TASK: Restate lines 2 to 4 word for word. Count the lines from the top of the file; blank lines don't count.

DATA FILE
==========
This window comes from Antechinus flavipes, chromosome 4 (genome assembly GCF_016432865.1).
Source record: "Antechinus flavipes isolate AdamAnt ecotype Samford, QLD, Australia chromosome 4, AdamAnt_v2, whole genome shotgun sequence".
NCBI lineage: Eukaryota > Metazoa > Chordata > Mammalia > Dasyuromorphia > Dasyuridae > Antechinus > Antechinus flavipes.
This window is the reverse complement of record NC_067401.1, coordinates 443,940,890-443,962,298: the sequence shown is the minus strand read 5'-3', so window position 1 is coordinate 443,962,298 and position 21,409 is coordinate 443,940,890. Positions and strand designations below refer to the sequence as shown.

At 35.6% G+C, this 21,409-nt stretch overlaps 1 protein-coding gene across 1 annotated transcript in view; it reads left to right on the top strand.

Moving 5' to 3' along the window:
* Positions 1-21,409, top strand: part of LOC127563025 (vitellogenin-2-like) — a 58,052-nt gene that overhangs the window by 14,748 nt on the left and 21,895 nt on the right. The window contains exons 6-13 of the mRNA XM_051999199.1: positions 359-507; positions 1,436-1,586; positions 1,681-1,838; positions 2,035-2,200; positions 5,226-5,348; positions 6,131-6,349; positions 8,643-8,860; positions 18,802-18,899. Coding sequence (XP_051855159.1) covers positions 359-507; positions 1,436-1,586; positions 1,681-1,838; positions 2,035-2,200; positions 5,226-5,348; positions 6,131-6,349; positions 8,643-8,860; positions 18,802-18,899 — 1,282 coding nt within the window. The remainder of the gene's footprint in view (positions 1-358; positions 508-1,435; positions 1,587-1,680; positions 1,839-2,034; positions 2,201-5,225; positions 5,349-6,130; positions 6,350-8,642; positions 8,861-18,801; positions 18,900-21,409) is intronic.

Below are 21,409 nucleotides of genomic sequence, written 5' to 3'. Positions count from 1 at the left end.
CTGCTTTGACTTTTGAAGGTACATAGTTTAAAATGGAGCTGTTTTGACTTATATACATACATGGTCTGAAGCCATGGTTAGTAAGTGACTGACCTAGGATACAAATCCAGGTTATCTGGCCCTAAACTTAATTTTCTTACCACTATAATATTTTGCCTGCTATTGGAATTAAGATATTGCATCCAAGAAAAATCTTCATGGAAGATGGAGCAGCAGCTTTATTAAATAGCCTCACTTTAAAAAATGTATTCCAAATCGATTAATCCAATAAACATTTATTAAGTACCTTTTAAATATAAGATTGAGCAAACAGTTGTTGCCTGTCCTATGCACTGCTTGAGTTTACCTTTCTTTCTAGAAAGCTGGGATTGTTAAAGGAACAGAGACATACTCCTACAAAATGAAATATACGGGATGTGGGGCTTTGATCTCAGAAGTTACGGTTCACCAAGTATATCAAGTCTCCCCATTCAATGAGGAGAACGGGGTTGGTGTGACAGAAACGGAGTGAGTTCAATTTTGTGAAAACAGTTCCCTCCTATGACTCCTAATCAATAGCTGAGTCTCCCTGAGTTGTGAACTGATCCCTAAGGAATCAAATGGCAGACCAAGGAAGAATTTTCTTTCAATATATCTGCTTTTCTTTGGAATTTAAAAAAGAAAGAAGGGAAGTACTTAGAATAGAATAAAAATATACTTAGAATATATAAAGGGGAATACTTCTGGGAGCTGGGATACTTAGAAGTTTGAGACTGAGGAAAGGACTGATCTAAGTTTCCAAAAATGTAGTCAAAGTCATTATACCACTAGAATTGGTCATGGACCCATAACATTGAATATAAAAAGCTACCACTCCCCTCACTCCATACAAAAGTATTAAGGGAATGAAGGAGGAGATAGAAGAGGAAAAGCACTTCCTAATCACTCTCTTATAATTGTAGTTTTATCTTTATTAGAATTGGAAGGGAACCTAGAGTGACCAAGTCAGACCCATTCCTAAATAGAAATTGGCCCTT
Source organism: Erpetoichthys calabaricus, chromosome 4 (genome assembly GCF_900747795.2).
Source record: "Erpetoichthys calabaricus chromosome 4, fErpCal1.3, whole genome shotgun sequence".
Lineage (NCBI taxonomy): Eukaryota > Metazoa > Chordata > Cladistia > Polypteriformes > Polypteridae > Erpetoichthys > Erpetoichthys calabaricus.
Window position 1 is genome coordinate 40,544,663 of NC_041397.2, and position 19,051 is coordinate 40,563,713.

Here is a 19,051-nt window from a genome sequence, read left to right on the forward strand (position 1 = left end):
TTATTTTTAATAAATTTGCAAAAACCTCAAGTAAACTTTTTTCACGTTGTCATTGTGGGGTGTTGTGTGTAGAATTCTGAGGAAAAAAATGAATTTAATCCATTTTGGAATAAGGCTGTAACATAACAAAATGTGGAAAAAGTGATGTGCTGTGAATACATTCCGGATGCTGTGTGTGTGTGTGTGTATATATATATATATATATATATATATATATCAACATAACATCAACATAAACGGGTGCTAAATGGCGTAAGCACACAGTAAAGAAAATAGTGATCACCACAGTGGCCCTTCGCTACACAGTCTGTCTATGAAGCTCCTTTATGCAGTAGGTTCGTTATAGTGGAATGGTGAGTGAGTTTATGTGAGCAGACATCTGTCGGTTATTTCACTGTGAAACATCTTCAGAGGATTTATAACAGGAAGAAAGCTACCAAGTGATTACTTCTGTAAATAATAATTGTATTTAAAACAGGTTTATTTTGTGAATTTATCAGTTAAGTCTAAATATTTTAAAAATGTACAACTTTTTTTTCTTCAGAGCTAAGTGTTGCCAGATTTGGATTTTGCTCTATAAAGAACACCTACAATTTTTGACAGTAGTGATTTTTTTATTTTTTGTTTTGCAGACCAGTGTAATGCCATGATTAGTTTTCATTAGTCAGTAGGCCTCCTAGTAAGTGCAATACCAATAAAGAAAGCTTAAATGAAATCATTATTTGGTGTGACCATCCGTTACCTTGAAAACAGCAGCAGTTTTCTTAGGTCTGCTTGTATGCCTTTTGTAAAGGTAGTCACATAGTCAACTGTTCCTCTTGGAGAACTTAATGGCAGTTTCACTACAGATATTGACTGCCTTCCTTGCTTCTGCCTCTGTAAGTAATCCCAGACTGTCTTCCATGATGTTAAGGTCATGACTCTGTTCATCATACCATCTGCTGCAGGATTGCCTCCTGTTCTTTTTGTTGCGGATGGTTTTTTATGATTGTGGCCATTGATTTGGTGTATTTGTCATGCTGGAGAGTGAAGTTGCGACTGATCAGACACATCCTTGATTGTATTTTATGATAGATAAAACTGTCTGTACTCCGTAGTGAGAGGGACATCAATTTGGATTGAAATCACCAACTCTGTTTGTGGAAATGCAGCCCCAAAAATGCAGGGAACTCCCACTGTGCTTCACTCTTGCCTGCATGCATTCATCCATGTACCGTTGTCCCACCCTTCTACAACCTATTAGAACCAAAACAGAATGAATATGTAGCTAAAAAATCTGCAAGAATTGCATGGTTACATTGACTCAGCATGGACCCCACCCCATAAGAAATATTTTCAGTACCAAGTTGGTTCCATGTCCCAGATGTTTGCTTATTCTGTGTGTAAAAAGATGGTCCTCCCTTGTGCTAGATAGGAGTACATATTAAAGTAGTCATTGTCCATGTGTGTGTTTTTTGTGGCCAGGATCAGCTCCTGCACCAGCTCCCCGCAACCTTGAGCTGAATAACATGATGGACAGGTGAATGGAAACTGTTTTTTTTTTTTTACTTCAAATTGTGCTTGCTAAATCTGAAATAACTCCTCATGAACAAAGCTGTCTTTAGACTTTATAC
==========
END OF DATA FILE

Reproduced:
Source record: "Antechinus flavipes isolate AdamAnt ecotype Samford, QLD, Australia chromosome 4, AdamAnt_v2, whole genome shotgun sequence".
NCBI lineage: Eukaryota > Metazoa > Chordata > Mammalia > Dasyuromorphia > Dasyuridae > Antechinus > Antechinus flavipes.
This window is the reverse complement of record NC_067401.1, coordinates 443,940,890-443,962,298: the sequence shown is the minus strand read 5'-3', so window position 1 is coordinate 443,962,298 and position 21,409 is coordinate 443,940,890. Positions and strand designations below refer to the sequence as shown.